“We should hear this message – not least because physics has been key to understanding the challenge of climate change, physics is central to the technological solutions which make up the green economy, and physics cultivates the ‘systems thinking’ needed to boost growth.
“A green economy can create new routes to productive and valuable employment, inspire communities and give hope to young people for whom the impacts of climate change will be most acute.
“It could also make a massive contribution to our national prosperity. Our analysis identified that businesses with a green economy profile already have a turnover of nearly £750bn and are spread across the UK and Ireland – with the right energy, vision and investment that figure should continue to grow.
“We are calling for a systematic plan that makes the most of the power of physics: pushing forward aspects such as R&D, business innovation, infrastructure, and skills, while keeping on track to accelerate the growth of the green economy and deliver a sustainable and just energy transition.”
Professor Martin Freer, the IOP’s outgoing Vice-president for Science and Innovation, who wrote another foreword to the report, said: “Many of the technologies comprising the green economy have been driven, and will continue to be driven, by physics. Physicists are responsible for innovations ranging from nuclear energy to breakthroughs in solar and wind power and the battery technology which is needed to store energy drawn from new sources.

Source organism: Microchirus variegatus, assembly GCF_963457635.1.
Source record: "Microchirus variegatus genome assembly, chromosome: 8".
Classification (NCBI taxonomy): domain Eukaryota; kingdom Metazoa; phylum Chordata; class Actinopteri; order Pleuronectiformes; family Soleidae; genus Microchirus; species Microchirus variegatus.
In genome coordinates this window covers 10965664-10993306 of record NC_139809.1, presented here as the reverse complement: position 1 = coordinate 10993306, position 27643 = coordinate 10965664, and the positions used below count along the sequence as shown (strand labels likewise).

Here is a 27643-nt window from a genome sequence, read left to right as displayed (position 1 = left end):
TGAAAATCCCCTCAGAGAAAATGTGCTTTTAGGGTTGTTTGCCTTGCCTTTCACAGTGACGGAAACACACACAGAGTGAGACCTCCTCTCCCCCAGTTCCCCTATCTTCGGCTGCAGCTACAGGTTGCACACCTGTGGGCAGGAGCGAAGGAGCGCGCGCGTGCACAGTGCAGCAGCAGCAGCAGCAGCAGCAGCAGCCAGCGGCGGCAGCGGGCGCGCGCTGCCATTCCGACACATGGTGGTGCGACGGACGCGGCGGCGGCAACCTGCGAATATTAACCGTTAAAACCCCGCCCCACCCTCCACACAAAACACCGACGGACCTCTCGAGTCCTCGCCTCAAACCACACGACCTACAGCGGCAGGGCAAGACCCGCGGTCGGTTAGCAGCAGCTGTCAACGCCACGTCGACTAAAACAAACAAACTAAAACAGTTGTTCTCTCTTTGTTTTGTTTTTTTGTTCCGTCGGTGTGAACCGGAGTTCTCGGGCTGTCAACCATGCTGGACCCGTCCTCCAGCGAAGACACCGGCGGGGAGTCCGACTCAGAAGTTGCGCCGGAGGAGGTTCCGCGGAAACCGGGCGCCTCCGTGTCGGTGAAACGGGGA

“A healthy physics ecosystem is therefore an essential underpinning to the continued development of the green economy. Over the course of 2023, the IOP has shaped the debate on the green economy, working with over 500 IOP members to understand and quantify the role of physics in developing green technologies.
“I hope that policymakers will be interested in the view of the physics community and engage with the IOP to help drive further progress towards net zero. Ultimately this is about building on our strengths to be world leaders in the large and growing green economy.”
Physics Powering the Green Economy has three sections:
- A new analysis showing the central role of public funding for R&D in physics-related areas for key green economy technology along with future-focused technology profiles that indicate where physics R&D has potential to further accelerate capability and impact;
- Original business demographics setting out the scale and geographic distribution of businesses working on these physics-powered technology areas, with case studies of businesses leading change, to facilitate thinking about business support in local contexts; and
- Short essays from leaders in the physics community articulating the need for an overarching ‘systems’ approach to deliver on R&D and business support, taking account of a broader range of essential enablers: securing the necessary physics skills in a way that promotes diversity and inclusion in the sector, and appropriate and timely deployment of infrastructure.